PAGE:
Friedreich's ataxia induced pluripotent stem cells model intergenerational GAATTC triplet repeat instability

Academic Article


  • The inherited neurodegenerative disease Friedreich's ataxia (FRDA) is caused by GAATTC triplet repeat hyperexpansions within the first intron of the FXN gene, encoding the mitochondrial protein frataxin. Long GAATTC repeats cause heterochromatin-mediated gene silencing and loss of frataxin in affected individuals. We report the derivation of induced pluripotent stem cells (iPSCs) from FRDA patient fibroblasts by transcription factor reprogramming. FXN gene repression is maintained in the iPSCs, as are the global gene expression signatures reflecting the human disease. GAATTC repeats uniquely in FXN in the iPSCs exhibit repeat instability similar to patient families, where they expand and/or contract with discrete changes in length between generations. The mismatch repair enzyme MSH2, implicated in repeat instability in other triplet repeat diseases, is highly expressed in pluripotent cells and occupies FXN intron 1, and shRNA silencing of MSH2 impedes repeat expansion, providing a possible molecular explanation for repeat expansion in FRDA. © 2010 Elsevier Inc.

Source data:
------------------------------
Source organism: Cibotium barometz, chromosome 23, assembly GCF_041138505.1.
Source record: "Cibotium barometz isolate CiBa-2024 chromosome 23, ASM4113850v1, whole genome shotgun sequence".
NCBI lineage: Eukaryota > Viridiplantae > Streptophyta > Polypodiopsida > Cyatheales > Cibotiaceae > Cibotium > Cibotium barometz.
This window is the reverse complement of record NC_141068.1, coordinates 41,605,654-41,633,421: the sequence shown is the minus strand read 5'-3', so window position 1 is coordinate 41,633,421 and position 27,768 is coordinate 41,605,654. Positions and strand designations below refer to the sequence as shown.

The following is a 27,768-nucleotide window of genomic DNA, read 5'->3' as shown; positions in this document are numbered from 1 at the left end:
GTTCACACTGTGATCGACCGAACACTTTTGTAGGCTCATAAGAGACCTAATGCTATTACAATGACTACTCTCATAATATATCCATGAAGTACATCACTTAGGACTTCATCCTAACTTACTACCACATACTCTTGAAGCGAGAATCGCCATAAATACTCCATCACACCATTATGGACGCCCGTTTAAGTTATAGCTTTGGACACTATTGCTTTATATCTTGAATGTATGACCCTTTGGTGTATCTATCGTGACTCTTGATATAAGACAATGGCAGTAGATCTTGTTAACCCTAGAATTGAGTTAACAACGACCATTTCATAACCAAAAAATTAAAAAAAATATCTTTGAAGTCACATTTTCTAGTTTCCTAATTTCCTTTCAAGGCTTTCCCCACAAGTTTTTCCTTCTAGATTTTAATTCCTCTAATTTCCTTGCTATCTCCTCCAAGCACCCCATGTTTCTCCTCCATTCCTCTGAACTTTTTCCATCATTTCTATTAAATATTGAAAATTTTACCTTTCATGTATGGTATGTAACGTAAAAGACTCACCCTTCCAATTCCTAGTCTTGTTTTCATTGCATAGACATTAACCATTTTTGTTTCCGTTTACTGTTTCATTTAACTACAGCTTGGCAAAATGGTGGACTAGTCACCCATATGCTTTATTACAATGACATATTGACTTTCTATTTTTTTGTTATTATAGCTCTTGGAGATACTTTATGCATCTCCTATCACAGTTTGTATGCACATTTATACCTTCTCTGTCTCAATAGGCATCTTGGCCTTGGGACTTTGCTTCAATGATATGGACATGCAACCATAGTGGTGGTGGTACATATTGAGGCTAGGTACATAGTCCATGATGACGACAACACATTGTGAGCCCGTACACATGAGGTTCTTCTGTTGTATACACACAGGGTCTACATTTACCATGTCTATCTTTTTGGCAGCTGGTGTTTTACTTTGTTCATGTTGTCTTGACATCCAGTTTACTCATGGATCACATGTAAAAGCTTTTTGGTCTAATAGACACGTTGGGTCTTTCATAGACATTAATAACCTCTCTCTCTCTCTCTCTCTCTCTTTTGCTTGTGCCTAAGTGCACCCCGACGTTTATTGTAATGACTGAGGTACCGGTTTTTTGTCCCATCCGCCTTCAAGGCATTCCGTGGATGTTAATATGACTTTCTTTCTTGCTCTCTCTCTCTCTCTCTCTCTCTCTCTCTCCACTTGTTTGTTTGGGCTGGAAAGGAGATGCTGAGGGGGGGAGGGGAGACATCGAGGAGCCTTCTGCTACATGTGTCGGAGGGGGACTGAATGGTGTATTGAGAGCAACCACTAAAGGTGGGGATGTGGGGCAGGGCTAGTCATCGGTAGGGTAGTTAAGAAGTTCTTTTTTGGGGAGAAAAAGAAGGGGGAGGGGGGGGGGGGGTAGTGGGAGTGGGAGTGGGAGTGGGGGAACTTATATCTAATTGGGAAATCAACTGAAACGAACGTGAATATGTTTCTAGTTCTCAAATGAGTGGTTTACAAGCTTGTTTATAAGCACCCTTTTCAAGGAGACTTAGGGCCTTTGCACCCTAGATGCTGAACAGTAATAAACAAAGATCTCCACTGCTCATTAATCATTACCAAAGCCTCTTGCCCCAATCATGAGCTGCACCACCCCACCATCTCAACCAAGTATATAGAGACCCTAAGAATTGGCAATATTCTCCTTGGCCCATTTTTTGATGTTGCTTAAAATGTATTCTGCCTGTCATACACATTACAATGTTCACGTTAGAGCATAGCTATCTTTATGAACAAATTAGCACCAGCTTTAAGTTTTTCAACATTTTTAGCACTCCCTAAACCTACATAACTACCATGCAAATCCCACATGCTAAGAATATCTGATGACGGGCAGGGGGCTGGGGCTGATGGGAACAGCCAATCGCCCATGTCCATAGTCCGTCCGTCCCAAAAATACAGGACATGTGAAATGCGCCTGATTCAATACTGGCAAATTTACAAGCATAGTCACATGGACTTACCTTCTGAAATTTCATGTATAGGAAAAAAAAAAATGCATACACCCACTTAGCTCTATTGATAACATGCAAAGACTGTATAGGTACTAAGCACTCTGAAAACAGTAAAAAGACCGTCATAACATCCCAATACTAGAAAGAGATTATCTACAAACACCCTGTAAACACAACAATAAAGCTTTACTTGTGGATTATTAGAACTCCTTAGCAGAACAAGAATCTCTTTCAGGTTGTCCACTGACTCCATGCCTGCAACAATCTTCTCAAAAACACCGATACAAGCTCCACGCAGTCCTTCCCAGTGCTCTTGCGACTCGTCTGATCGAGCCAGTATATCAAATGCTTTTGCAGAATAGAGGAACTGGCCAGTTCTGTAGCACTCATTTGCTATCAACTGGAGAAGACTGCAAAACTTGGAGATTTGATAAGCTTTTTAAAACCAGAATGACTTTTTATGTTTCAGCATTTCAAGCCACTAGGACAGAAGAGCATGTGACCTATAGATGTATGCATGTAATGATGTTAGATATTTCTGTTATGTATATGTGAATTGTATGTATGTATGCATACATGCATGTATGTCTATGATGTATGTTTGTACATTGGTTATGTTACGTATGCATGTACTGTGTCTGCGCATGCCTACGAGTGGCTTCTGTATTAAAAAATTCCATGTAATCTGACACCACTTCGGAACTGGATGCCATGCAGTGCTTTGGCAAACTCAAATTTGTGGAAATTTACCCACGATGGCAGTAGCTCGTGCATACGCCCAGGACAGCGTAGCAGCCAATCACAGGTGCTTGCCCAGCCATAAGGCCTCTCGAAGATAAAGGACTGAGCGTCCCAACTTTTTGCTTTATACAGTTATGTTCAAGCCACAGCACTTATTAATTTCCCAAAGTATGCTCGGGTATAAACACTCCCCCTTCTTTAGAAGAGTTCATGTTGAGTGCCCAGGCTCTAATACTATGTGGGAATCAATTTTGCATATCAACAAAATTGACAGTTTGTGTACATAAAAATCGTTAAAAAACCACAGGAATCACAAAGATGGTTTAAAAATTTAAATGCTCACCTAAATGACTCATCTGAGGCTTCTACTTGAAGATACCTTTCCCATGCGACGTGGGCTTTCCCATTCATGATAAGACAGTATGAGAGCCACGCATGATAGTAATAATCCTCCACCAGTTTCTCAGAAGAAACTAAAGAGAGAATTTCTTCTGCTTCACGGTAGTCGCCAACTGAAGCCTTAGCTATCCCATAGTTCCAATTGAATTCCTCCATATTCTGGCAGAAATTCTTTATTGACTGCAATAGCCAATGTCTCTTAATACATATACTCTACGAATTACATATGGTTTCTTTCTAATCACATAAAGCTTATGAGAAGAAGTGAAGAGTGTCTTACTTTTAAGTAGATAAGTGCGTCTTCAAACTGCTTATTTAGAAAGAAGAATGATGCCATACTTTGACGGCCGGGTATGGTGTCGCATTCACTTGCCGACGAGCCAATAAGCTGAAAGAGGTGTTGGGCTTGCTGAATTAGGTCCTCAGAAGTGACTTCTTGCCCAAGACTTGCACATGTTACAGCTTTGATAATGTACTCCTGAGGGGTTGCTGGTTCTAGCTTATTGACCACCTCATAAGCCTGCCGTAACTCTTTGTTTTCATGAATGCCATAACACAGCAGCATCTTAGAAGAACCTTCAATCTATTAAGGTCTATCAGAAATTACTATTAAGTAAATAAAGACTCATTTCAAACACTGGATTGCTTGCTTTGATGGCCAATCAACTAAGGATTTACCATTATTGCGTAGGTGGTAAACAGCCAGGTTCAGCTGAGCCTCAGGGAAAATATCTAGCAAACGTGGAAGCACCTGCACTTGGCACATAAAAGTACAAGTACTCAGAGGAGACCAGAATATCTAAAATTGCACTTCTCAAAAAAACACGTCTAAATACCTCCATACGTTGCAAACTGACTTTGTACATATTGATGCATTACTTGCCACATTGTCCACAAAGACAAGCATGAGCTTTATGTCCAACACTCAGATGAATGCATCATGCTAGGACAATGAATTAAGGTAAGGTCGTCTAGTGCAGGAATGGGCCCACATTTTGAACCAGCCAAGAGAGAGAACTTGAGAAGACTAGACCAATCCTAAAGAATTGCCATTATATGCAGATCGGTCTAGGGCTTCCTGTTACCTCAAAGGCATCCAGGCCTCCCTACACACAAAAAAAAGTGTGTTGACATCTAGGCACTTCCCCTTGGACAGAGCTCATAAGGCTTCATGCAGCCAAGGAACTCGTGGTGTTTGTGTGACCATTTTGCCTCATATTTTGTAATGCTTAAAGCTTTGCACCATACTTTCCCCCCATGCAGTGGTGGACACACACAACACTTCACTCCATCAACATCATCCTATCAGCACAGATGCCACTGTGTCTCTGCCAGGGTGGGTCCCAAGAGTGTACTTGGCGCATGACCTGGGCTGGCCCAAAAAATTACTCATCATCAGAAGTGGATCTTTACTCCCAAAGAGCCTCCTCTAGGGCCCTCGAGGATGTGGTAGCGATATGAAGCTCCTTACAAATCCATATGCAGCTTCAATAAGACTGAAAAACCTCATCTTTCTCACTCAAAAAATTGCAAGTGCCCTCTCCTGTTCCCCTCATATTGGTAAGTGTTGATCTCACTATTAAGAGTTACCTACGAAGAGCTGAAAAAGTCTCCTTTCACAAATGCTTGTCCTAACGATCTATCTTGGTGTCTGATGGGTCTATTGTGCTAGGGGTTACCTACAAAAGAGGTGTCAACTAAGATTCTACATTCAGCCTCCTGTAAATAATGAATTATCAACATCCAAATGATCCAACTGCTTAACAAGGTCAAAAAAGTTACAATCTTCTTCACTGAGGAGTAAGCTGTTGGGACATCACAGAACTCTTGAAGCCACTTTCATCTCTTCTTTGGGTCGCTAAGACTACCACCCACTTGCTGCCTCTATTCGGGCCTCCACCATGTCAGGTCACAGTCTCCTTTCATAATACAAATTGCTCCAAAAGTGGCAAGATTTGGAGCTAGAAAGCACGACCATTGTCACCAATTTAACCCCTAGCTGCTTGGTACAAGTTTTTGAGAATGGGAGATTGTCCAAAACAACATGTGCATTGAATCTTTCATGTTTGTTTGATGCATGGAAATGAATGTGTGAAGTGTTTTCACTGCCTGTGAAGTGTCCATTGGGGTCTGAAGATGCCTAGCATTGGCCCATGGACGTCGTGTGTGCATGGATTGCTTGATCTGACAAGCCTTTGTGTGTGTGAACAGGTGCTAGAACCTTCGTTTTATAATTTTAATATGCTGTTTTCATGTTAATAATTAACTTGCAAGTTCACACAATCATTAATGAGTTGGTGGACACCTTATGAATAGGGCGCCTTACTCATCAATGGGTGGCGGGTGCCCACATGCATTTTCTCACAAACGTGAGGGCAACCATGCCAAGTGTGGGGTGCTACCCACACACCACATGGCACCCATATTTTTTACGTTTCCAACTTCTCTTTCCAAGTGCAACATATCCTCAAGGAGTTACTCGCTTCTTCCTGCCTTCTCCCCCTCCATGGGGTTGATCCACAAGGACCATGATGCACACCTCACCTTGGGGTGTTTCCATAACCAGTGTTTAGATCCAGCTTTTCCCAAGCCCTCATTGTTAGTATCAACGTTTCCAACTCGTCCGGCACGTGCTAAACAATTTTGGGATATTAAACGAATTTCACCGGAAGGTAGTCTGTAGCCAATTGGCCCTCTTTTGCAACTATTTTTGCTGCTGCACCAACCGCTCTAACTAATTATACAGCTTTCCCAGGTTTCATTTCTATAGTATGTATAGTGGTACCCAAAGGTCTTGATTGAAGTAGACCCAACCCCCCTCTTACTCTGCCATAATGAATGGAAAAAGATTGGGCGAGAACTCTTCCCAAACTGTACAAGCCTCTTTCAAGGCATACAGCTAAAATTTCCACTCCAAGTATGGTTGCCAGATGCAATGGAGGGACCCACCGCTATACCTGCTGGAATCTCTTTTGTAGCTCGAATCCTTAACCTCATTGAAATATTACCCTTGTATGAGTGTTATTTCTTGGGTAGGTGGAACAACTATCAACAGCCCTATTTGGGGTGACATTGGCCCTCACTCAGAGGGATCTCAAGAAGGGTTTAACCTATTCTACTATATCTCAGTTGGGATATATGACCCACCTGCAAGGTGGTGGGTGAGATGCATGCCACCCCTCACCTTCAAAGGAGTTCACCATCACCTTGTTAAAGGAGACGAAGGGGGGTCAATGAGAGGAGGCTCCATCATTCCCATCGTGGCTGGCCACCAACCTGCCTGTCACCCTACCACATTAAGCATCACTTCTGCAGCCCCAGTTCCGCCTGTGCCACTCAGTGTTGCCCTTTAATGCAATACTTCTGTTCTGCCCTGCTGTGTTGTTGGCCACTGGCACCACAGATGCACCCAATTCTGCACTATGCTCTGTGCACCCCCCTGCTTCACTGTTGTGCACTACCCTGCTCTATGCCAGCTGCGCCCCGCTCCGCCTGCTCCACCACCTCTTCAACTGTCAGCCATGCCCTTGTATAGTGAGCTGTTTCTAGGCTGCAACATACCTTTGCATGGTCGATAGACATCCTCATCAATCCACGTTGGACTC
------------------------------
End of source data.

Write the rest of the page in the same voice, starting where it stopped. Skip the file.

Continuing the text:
• Authors

    Published In

  • Cell Stem Cell  Journal
  • Digital Object Identifier (doi)

    Author List

  • Ku S; Soragni E; Campau E; Thomas EA; Altun G; Laurent LC; Loring JF; Napierala M; Gottesfeld JM
  • Start Page

  • 631
  • End Page

  • 637
  • Volume

  • 7
  • Issue

  • 5